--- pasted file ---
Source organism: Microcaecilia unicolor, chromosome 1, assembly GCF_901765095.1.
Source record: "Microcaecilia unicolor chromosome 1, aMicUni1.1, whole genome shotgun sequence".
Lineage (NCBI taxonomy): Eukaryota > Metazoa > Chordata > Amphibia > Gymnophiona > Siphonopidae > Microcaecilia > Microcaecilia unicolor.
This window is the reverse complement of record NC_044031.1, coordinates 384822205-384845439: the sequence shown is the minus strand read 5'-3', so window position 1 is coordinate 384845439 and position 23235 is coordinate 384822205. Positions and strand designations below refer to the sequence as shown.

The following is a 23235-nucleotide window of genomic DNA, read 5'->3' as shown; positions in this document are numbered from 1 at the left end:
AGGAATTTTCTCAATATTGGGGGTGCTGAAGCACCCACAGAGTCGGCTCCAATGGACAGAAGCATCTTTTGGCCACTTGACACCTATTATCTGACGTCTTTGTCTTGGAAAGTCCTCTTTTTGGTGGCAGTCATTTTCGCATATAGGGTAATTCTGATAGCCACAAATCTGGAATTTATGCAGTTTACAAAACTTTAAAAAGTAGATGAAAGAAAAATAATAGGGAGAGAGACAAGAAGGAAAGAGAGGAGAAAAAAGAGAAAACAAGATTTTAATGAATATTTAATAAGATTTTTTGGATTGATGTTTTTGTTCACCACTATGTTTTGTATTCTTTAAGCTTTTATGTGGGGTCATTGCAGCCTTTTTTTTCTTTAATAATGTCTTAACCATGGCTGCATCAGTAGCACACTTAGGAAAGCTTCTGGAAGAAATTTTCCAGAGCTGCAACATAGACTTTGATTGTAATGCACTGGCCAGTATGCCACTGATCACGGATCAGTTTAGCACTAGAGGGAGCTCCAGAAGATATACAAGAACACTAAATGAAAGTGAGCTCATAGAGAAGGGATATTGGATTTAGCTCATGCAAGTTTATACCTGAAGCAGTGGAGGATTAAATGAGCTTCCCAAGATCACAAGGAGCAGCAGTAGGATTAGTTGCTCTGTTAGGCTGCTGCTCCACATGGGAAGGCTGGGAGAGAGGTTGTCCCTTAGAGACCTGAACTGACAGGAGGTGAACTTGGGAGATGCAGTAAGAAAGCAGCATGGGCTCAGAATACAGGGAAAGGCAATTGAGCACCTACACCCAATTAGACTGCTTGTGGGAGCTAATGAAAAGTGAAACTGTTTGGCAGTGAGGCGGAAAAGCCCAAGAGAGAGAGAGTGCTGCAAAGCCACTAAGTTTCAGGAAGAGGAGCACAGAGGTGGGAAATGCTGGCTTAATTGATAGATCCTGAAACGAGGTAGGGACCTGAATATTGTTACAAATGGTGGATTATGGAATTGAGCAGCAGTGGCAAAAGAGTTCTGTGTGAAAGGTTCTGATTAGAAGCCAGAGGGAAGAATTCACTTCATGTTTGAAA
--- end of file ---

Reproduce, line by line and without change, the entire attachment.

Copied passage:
Source organism: Microcaecilia unicolor, chromosome 1, assembly GCF_901765095.1.
Source record: "Microcaecilia unicolor chromosome 1, aMicUni1.1, whole genome shotgun sequence".
Lineage (NCBI taxonomy): Eukaryota > Metazoa > Chordata > Amphibia > Gymnophiona > Siphonopidae > Microcaecilia > Microcaecilia unicolor.
This window is the reverse complement of record NC_044031.1, coordinates 384822205-384845439: the sequence shown is the minus strand read 5'-3', so window position 1 is coordinate 384845439 and position 23235 is coordinate 384822205. Positions and strand designations below refer to the sequence as shown.

The following is a 23235-nucleotide window of genomic DNA, read 5'->3' as shown; positions in this document are numbered from 1 at the left end:
AGGAATTTTCTCAATATTGGGGGTGCTGAAGCACCCACAGAGTCGGCTCCAATGGACAGAAGCATCTTTTGGCCACTTGACACCTATTATCTGACGTCTTTGTCTTGGAAAGTCCTCTTTTTGGTGGCAGTCATTTTCGCATATAGGGTAATTCTGATAGCCACAAATCTGGAATTTATGCAGTTTACAAAACTTTAAAAAGTAGATGAAAGAAAAATAATAGGGAGAGAGACAAGAAGGAAAGAGAGGAGAAAAAAGAGAAAACAAGATTTTAATGAATATTTAATAAGATTTTTTGGATTGATGTTTTTGTTCACCACTATGTTTTGTATTCTTTAAGCTTTTATGTGGGGTCATTGCAGCCTTTTTTTTCTTTAATAATGTCTTAACCATGGCTGCATCAGTAGCACACTTAGGAAAGCTTCTGGAAGAAATTTTCCAGAGCTGCAACATAGACTTTGATTGTAATGCACTGGCCAGTATGCCACTGATCACGGATCAGTTTAGCACTAGAGGGAGCTCCAGAAGATATACAAGAACACTAAATGAAAGTGAGCTCATAGAGAAGGGATATTGGATTTAGCTCATGCAAGTTTATACCTGAAGCAGTGGAGGATTAAATGAGCTTCCCAAGATCACAAGGAGCAGCAGTAGGATTAGTTGCTCTGTTAGGCTGCTGCTCCACATGGGAAGGCTGGGAGAGAGGTTGTCCCTTAGAGACCTGAACTGACAGGAGGTGAACTTGGGAGATGCAGTAAGAAAGCAGCATGGGCTCAGAATACAGGGAAAGGCAATTGAGCACCTACACCCAATTAGACTGCTTGTGGGAGCTAATGAAAAGTGAAACTGTTTGGCAGTGAGGCGGAAAAGCCCAAGAGAGAGAGAGTGCTGCAAAGCCACTAAGTTTCAGGAAGAGGAGCACAGAGGTGGGAAATGCTGGCTTAATTGATAGATCCTGAAACGAGGTAGGGACCTGAATATTGTTACAAATGGTGGATTATGGAATTGAGCAGCAGTGGCAAAAGAGTTCTGTGTGAAAGGTTCTGATTAGAAGCCAGAGGGAAGAATTCACTTCATGTTTGAAA